Skin irritations, runny eyes and sneezing are all allergy signs for both people and their dogs. You may be considering Allegra for such a situation. Some pets, when exposed to certain allergens, are hypersensitive and can develop allergic symptoms.
How to safely treat them? While humans rely on popular antihistamines to reduce the effects of allergies, use for dogs isn’t so clear cut. So is it also safe to give dogs something like Allegra? Let’s learn more.
This drug can reduce the effects of histamine including itching, watery eyes and sneezing due to certain allergens. Allergens are mostly harmless substances found in our surroundings but, if symptoms are persistent, allergies should be addressed. A professional diagnosis is preferable to starting out with Allegra.
Can I Give My Dog Allegra? Answer: With vet approval
It’s sometimes given to dogs with allergies, under strict guidelines, and it has been proven effective.
Allegra, the brand name for Fexofenadine or Fexofenadina, must be given for the right purpose and at the correct dosage. You should take your dog to the vet when persistent allergic reactions arise for which you cannot trace the source. They may conduct a thorough examination to identify what’s causing the allergy. This way you’ll get the best treatment option which is probably not Allegra.
Veterinarians do give dogs antihistamines such as Allegra, Benadryl or Claritin but they do so with proper training and knowledge. They can be very dangerous but they do actually work to block the effects of a substance or chemical that trigger certain allergies. Allegra in particular, according to some sources, shows no evidence of toxicity at oral doses up to 2 mg per kilogram in dogs. It is, however, not a cure.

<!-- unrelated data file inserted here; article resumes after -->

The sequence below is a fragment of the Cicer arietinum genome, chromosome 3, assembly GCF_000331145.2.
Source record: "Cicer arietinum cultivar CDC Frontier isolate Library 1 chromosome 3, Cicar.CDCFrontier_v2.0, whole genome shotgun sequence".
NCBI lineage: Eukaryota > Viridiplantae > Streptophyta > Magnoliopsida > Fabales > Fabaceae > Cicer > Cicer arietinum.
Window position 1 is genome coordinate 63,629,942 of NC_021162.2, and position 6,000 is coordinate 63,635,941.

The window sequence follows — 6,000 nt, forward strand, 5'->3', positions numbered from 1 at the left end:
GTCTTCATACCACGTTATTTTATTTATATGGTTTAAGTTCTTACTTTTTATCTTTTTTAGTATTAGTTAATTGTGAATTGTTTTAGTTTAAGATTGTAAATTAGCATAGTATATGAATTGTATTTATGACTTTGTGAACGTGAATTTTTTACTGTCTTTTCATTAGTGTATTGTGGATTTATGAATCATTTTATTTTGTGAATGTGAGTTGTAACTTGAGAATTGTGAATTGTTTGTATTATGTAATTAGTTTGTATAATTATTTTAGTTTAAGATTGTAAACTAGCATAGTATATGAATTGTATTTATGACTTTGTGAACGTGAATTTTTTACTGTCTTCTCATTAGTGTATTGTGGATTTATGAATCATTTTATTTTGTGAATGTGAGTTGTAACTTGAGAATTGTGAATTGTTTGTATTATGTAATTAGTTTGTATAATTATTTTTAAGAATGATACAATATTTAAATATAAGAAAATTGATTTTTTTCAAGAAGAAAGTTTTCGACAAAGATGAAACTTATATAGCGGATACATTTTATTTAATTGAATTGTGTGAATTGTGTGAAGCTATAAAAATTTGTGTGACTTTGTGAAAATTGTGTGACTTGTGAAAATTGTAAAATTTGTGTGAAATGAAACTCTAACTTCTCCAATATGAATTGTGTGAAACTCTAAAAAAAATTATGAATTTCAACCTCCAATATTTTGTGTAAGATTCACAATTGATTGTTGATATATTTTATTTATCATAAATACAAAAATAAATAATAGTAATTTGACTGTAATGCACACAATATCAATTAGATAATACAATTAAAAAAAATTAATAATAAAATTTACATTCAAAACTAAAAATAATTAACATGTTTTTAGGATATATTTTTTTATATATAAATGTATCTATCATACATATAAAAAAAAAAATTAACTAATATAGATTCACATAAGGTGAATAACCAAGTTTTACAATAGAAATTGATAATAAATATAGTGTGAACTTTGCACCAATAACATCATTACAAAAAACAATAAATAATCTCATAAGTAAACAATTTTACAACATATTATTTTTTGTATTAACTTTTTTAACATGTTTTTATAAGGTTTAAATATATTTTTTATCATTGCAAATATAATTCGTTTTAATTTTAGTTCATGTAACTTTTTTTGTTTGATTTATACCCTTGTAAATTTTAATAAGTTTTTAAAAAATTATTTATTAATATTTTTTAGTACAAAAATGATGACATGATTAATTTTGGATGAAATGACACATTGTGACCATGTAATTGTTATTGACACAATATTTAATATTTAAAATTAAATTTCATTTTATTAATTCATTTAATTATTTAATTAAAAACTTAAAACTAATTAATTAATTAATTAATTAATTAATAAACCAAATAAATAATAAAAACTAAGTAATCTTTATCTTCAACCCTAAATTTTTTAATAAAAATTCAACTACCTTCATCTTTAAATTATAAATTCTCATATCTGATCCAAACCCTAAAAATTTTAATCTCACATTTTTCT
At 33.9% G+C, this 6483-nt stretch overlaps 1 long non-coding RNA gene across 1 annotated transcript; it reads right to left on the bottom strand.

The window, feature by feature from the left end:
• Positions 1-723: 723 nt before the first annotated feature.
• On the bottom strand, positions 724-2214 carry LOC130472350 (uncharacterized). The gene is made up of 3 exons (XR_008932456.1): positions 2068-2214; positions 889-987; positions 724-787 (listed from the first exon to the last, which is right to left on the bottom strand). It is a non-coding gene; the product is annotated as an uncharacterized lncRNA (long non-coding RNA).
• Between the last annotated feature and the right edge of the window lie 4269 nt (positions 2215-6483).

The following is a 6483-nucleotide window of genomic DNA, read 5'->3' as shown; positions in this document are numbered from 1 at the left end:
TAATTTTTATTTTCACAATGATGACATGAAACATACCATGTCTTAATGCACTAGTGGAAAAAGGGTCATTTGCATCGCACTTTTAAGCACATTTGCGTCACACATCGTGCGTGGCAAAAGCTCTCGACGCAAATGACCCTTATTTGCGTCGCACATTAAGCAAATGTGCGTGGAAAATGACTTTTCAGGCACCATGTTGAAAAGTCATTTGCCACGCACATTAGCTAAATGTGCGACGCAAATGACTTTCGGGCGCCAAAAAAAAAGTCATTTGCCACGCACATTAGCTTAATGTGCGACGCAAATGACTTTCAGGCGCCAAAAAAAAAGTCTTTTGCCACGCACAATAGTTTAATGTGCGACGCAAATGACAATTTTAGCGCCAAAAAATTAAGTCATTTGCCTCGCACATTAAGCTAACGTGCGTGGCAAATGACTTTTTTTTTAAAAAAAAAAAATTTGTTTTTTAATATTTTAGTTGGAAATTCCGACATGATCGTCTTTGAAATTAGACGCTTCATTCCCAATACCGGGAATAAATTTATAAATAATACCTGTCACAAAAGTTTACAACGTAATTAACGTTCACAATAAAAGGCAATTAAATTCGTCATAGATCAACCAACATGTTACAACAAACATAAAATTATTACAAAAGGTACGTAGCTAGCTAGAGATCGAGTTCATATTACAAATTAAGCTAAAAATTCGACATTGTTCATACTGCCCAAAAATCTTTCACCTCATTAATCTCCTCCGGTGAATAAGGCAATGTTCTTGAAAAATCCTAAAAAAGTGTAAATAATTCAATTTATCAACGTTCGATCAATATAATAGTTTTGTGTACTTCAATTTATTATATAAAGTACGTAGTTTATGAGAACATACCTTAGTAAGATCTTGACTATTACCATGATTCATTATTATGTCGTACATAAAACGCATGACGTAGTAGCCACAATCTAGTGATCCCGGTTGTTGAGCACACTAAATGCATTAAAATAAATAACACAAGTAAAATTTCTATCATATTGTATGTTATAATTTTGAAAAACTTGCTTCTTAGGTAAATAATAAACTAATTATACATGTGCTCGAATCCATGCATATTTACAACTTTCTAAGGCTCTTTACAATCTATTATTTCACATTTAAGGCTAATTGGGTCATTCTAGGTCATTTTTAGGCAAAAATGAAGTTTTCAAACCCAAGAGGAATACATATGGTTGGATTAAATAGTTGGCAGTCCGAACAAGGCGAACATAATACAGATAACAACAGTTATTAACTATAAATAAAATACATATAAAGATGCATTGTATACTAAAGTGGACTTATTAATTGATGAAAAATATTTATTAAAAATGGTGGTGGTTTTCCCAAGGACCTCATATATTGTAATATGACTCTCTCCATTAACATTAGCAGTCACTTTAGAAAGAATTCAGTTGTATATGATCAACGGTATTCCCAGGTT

Causes & Symptoms
Some of the most common allergens in dogs are dander, mold spores, dust, feathers, cigarette smoke, some food ingredients and harmful prescription drugs. Dogs prone to allergies are affected in many ways. The good news is that it’s fairly easy to identify when your dog is having an allergic reaction due to the obvious symptoms.
Canine allergies are not uncommon. They can experience symptoms such as red and itchy skin, watery eyes, increased scratching, sneezing, vomiting, diarrhea and constant licking. If you see your pup struggling with any of these then they are most likely showing signs of allergies.
Dogs deal with allergies in many different forms depending on what causes the allergy. The source can originate from the environment or from their food as well as other external factors. The bad news is that it can be difficult to trace the source of the problems. This is why taking them to a vet for a thorough check-up will help you identify what your dog is allergic to and how you can best treat them.
Allegra’s Side Effects
Among all antihistamines sometimes prescribed to dogs with allergies, Allegra is considered to have the fewest side effects. Your dog may get a mild stomachache and dizziness, but this is rare when given medication under proper administration. If your dog has severe side effects after taking Allegra, such as coughing and vomiting, stop use and contact your vet right away.
Fight the Source
When your dog has an allergy, it might be time for you to evaluate your home. Make a strong effort to clean your house by sweeping and mopping the floors, and vacuuming rugs and furniture. Pet dander can reach every part of your home and so try to eliminate them to the best of your ability.
Also, consider getting an air purifier with a HEPA filter to help catch the allergens that cannot be eliminated with routine cleaning. These are things that can actually cure your dog’s allergies, something Allegra certainly cannot do.
Some Home Remedies
Skin irritations cause itching and scratching. Get rid of that by mixing baking soda in water. Then pour it on your dog’s itchy parts. Try bathing your dog in oatmeal dissolved in cool water for about ten minutes to reduce itching. Mineral oil might also help to reduce itchiness. Just pour it on a cotton ball and swab it in and around the affected area.